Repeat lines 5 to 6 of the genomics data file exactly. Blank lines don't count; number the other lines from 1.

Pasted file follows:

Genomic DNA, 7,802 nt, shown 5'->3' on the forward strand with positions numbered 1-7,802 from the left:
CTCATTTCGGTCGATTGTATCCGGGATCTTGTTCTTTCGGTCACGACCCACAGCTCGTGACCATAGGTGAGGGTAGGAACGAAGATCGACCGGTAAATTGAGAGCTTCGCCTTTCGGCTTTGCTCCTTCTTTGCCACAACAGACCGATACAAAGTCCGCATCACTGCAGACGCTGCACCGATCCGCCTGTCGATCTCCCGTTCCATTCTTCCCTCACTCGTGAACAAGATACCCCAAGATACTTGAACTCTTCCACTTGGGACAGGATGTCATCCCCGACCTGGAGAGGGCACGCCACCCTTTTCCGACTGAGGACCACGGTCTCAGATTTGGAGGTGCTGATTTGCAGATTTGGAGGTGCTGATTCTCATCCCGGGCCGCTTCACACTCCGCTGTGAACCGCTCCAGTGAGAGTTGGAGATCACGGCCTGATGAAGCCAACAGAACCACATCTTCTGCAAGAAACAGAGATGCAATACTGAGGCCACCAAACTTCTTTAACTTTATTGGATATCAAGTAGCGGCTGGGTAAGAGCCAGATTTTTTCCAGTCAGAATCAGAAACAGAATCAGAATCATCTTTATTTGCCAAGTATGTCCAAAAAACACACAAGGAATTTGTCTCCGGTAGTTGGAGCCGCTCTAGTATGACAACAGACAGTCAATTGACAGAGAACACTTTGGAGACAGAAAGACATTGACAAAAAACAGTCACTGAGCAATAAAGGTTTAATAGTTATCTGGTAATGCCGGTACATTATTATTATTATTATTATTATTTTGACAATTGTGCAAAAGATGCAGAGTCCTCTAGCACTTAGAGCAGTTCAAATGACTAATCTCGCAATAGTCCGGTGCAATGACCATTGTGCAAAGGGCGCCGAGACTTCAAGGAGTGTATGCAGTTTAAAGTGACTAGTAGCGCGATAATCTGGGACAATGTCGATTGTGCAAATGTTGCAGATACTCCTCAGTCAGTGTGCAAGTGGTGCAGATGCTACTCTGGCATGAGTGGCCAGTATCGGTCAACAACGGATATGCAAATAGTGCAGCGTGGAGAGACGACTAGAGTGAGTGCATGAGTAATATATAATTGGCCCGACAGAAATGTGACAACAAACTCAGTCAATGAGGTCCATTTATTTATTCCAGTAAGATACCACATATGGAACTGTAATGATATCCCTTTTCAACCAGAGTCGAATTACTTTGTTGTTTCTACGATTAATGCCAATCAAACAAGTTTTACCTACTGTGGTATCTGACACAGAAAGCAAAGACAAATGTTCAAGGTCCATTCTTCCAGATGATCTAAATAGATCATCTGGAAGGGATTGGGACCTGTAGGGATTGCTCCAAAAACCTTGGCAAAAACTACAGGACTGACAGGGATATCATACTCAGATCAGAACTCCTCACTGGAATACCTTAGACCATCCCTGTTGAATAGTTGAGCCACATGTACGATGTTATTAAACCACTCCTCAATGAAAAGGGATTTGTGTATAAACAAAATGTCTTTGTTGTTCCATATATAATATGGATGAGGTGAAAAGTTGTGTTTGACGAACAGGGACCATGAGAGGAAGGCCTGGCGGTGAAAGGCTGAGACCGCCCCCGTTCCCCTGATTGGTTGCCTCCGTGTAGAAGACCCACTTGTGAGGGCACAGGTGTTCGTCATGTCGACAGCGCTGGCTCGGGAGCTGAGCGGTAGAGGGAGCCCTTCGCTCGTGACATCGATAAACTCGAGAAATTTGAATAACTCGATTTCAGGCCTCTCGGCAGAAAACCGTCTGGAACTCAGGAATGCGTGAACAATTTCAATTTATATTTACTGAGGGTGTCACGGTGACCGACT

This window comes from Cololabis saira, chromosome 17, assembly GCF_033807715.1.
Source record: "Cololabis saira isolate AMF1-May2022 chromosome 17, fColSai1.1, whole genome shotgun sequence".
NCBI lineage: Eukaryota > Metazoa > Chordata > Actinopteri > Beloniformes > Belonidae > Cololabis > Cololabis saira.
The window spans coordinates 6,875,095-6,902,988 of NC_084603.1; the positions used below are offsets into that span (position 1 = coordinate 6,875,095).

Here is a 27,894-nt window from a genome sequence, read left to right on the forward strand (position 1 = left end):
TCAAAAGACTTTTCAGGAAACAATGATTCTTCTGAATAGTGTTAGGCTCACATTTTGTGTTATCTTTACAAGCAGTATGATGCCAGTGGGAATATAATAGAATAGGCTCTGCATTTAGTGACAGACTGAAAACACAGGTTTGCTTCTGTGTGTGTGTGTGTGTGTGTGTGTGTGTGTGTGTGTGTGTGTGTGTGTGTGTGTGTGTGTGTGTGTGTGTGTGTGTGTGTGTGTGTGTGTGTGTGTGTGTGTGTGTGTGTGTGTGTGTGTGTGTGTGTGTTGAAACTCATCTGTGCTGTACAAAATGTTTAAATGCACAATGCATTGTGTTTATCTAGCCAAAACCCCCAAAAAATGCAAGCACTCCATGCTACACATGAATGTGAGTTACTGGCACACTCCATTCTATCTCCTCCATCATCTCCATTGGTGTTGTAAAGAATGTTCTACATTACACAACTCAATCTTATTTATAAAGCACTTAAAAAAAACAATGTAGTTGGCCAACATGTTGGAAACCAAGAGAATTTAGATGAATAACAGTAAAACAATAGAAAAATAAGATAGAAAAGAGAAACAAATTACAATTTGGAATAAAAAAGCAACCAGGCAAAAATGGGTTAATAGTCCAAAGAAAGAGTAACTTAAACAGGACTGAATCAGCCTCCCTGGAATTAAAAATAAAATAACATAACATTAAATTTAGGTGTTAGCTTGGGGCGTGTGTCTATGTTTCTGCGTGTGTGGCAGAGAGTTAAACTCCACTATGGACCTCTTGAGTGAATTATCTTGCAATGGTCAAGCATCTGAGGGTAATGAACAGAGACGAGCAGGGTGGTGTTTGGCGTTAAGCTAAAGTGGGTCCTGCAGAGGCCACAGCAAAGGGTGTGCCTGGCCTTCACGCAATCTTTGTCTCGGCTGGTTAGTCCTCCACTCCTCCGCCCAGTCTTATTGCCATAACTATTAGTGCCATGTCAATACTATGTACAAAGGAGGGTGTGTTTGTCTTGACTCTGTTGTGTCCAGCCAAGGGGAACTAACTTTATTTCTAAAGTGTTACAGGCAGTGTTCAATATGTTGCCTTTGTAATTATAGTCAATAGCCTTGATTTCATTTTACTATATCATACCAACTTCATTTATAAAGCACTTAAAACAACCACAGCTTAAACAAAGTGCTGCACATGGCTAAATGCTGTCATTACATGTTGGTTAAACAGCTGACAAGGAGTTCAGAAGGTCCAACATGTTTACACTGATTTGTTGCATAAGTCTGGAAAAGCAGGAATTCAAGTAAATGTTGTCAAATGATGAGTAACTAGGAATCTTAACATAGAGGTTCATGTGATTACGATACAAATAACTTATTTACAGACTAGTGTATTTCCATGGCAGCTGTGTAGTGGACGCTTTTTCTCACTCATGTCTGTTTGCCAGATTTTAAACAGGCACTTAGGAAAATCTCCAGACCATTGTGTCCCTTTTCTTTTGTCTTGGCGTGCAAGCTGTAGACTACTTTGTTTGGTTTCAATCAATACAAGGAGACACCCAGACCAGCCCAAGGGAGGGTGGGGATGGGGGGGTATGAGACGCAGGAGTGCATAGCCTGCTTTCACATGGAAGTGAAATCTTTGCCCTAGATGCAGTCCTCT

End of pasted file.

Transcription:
NCBI lineage: Eukaryota > Metazoa > Chordata > Actinopteri > Beloniformes > Belonidae > Cololabis > Cololabis saira.
The window spans coordinates 6,875,095-6,902,988 of NC_084603.1; the positions used below are offsets into that span (position 1 = coordinate 6,875,095).